Misquoting Jesus: The Story Behind Who Changed the Bible and Why

Misquoting Jesus: The Story Behind Who Changed the Bible and Why

For almost 1,500 years, the New Testament manuscripts were copied by hand??and mistakes and intentional changes abound in the competing manuscript versions. Religious and biblical scholar Bart Ehrman makes the provocative case that many of our widely held beliefs concerning the divinity of Jesus, the Trinity, and the divine origins of the Bible itself are the results of bo For almost 1,500 years, the New Testament manuscripts were copied by hand??and mistakes and intentional changes a...

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Title:Misquoting Jesus: The Story Behind Who Changed the Bible and Why
Author:Bart D. Ehrman
Rating:
Genres:Religion
ISBN:Misquoting Jesus: The Story Behind Who Changed the Bible and Why
ISBN
Edition Language:English
Format Type:Paperback
Number of Pages:266 pages pages

Misquoting Jesus: The Story Behind Who Changed the Bible and Why Reviews

  • Stephanie
    Dec 06, 2007
    As a believer in "verbal plenary inspiration", which this author once cherished but came to see as ridiculous, I am curious to hear his experience and case. I want to admit up front that I already find myself distrusting his conclusions because of an assumption/leap-in-logic that he ma...
  • Emily Ann Meyer
    May 24, 2007
    I wish there were a 1/2 star method, because I didn't quite like this up to 4 stars, but I liked it more than 3. The book was not quite what I expected, inasmuch as it focused a lot more on the individual motivations of scribes and/or transcription errors rather than the major polit...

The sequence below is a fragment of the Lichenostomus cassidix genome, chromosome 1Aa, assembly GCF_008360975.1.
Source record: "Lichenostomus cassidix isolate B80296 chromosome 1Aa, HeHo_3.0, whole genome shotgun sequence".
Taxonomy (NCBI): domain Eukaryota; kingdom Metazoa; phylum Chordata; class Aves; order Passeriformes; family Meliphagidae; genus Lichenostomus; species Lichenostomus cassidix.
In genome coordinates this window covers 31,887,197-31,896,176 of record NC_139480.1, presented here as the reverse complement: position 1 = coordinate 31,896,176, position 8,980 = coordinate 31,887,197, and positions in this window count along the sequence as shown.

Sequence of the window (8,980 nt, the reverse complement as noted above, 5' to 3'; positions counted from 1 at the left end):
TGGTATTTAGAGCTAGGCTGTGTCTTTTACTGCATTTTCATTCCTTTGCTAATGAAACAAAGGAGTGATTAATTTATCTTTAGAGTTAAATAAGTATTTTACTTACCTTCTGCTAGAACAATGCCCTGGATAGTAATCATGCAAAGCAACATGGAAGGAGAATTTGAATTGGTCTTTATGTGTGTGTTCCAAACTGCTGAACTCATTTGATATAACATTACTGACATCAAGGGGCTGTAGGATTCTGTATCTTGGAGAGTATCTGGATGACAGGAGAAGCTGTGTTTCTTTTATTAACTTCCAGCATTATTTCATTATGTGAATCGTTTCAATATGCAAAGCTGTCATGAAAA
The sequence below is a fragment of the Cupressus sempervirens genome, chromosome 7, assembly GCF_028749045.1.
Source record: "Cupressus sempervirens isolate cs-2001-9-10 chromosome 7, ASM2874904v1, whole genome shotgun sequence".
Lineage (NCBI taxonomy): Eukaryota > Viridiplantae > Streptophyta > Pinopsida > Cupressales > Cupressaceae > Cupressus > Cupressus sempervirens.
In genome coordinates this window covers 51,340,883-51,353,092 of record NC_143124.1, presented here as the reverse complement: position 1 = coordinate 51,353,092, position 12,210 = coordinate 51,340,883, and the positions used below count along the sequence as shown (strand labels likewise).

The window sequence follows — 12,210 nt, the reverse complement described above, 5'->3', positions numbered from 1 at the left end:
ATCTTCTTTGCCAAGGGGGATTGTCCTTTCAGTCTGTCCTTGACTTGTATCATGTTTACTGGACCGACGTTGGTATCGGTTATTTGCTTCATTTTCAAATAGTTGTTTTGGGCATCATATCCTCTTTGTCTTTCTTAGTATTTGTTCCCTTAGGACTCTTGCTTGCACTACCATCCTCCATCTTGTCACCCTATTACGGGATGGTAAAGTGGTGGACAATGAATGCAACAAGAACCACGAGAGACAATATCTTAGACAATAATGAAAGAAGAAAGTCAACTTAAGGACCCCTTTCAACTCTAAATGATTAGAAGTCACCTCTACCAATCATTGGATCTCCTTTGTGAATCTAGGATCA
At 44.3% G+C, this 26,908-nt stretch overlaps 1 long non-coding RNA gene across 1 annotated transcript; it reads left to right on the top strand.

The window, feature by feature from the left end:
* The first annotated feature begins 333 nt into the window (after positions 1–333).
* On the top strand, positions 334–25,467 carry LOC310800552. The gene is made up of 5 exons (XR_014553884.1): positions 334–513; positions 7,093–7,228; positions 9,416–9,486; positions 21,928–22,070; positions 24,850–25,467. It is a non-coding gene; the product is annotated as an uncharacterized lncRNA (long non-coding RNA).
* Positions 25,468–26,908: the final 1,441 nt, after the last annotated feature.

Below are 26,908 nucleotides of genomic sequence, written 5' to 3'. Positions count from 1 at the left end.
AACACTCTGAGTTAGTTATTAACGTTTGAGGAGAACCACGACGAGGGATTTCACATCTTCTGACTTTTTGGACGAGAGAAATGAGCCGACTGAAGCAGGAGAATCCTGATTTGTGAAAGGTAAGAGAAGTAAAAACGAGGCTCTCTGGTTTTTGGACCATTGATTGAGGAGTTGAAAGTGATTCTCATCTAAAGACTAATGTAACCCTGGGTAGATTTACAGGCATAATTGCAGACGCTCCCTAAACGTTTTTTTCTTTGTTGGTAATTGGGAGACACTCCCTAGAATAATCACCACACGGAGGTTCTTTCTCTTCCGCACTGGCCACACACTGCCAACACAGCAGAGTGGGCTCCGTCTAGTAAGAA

• Trevor
    Feb 08, 2008
    This really is a fantastic book. When Wendy recommended it I thought that it would be pretty much the same old stuff that one would expect when an Atheist recommends a book on Religion. Let me explain why this isn?t what you might expect. Firstly, it is written by someone who I as...
  • Heather
    Oct 10, 2008
    i really wanted more from this book; it felt like the introduction to a more in-depth exploration. as such, there certainly were things new to me, but as someone with mild exposure to exegesis, much of this was known territory, and i repeatedly felt frustrated at the cursory descriptio...
  • Xysea
    Aug 07, 2007
    I enjoyed this book from many perspectives. I enjoyed reading about a fundamentalist who actually saw the light and understood the Bible, like the Constitution, was intended to be a living document - not a frozen one. And that the whole purpose of Christianity, in Jesus, was to f...
  • Lena
    Jul 26, 2007
    Ehrman was just a teenager when he had a born-again experience that led him to devote his life to the study of Christianity. Hoping to help defend the Bible as the true word of God, he focused his studies on the origins of the Bible, only to discover that the history of a book whose wo...
  • Juhem Navarro
    Sep 10, 2007
    If you read the reviews written in the Barnes and Noble website, you?ll probably see three types of review: 1. The smart ass academic or pseudoacademic who says the book isn?t that good anyway 2. The fundamentalist Christian appalled at the idea of someone doubting the infall...
  • David
    Dec 31, 2007
    Ehrman did a good job of explaining textual criticism for the average person. The reason I only give two stars is because I learned pretty much everything he says in this book at a conservative evangelical seminary. In other words, he writes as if these things are a shocking secret to ...